The Creed itself demands "employment for all at a family-sustaining living wage, full "economic rights" that are "protected by new governance structures," greater emphasis on public education, a "de-racialized" criminal justice system, "universal healthcare," more effective social security, "tax and budget policies that reduce disparities between rich and poor," "equitable global trade," "sustainable" and "alternative" energy sources, "mutual security rather than unilateral force," a "strengthened United Nations, and a "redirection of military spending to more peaceful and productive uses."
Unmentioned by the updated Creed is the vast improvement in living standards for all Americans since the 1908 manifesto. Every segment of American society is wealthier, healthier, longer-lived, has access to greater educational possibilities and has better occupational, domestic and transportation safety. The 1908 creed omitted any reference to racism and segregation, but racial discrimination is now banned and organized racism is now largely banished, though the new Creed claims the criminal justice system perpetuates it. By many measures, the world is also less prone to war than it was a century ago, when countless colonial wars raged, and when the great powers were busily arming for the impending disaster of World War I.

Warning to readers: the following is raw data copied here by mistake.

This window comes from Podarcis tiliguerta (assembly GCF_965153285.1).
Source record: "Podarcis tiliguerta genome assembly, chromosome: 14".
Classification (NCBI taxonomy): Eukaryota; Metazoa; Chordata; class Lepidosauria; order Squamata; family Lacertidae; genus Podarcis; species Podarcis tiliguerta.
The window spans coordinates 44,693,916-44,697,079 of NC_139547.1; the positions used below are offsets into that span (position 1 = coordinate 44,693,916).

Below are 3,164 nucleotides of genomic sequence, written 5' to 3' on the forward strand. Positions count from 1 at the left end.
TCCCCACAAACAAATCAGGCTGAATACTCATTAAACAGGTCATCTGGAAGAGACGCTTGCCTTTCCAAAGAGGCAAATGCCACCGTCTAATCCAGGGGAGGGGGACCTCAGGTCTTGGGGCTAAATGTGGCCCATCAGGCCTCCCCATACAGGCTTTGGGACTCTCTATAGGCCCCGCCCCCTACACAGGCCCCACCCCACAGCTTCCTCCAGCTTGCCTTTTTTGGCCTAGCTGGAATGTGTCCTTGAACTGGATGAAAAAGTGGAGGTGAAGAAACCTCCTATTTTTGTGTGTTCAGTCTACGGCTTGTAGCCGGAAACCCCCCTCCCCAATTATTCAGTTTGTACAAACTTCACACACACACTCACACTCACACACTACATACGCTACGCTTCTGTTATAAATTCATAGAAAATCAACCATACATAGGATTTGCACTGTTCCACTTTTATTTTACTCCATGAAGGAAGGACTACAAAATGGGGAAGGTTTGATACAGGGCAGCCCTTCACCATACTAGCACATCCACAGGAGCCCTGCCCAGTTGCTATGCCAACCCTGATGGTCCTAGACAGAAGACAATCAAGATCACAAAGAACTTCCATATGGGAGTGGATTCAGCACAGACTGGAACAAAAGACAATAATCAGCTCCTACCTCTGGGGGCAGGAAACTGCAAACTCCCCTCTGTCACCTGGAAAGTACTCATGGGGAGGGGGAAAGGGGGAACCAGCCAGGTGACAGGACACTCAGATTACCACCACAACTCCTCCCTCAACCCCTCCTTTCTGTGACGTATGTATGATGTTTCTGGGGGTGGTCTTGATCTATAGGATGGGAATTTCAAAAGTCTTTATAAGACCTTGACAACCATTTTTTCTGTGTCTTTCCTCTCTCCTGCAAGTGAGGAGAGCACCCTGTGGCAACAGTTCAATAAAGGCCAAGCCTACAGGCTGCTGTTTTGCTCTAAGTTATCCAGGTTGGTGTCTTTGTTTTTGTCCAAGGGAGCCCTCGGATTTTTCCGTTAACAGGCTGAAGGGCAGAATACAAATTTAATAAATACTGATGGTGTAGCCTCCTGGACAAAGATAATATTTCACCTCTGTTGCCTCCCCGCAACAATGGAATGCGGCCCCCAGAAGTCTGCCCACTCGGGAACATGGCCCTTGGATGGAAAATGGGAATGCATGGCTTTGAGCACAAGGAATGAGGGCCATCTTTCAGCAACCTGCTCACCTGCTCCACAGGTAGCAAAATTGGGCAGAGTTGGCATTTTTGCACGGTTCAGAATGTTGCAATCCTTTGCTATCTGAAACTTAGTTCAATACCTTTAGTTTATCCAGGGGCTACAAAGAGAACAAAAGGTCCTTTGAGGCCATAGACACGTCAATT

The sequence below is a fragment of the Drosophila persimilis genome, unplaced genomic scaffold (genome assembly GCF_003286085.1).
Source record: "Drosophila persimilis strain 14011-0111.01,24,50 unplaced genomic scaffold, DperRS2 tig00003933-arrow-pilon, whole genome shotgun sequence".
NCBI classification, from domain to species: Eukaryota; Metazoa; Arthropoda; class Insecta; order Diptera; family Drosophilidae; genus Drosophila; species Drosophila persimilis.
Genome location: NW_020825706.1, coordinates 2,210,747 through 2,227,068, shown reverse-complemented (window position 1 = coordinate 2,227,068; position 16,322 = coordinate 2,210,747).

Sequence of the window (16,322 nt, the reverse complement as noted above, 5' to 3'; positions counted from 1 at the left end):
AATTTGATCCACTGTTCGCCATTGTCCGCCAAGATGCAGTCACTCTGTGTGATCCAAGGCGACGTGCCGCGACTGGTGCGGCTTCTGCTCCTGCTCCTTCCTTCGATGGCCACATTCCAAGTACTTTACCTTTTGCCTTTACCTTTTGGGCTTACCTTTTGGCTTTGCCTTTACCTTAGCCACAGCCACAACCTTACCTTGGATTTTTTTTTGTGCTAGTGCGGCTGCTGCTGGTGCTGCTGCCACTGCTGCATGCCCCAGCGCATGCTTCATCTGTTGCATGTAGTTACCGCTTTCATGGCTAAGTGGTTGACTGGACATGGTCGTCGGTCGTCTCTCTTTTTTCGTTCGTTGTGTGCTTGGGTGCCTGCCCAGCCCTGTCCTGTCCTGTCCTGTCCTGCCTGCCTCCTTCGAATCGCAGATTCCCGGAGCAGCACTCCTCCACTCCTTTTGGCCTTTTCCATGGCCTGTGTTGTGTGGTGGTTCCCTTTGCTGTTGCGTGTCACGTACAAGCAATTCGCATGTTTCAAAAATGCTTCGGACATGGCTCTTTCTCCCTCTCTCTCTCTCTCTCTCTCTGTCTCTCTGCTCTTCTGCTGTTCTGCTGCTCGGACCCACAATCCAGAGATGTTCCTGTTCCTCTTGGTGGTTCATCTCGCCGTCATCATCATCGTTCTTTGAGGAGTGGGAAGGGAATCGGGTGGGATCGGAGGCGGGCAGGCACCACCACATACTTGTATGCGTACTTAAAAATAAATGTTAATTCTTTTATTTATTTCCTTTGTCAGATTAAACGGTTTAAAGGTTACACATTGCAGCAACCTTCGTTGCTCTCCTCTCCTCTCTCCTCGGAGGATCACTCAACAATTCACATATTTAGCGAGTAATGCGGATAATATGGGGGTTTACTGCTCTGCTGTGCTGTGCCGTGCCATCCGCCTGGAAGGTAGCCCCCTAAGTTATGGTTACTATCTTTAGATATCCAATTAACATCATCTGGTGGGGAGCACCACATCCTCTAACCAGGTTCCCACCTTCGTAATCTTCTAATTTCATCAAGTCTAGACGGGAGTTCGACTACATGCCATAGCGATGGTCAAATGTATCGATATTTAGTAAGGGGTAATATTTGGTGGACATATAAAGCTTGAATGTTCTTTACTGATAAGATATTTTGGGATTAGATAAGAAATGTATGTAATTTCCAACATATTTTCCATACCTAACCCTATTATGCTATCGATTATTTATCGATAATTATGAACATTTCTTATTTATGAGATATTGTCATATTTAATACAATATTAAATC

Accurately, the NCC's new president, Archbishop Vicken Aykazian told the NCC's General Assembly in November, "We Christians, we thought the 20th century was going to be a century of peace and prosperity, and we were wrong! ... [The 20th century was] a century of bloodshed." But the left-leaning mainline Protestants who dominate the NCC are loath to recognize the persistence of human sinfulness. Instead, they assume an array of government or multilateral initiatives, backed by the right motivations and sufficient funding, will extinguish poverty and war forever.
Now, as in 1908, the church council focuses nearly exclusively on the power of the state to impose its secularized vision of God's Kingdom. Universal health care, more public education, more social security, redistributive tax policies, and restricted global trade. The only wars that seem to concern the NCC's Creed writers are those waged by the U.S. That U.S. power, and not the United Nations, deters countless other wars goes unacknowledged. The role of church, family, cultural traditions, and other mediating institutions in creating a more just society are likewise and revealingly unmentioned.
Even more lost upon the clueless NCC is the disastrous impact on mainline churches by the Social Gospel, as embodied by the 1908 Creed, upon mainline churches. Setting aside the transcendent truths of Christianity, the Social Gospel's proponents shrank and enervated America 's once leading religious bodies by promoting materialistic and statist solutions to what are ultimately spiritual problems.
Mark D. Tooley directs the United Methodist committee at the Institute on Religion and Democracy.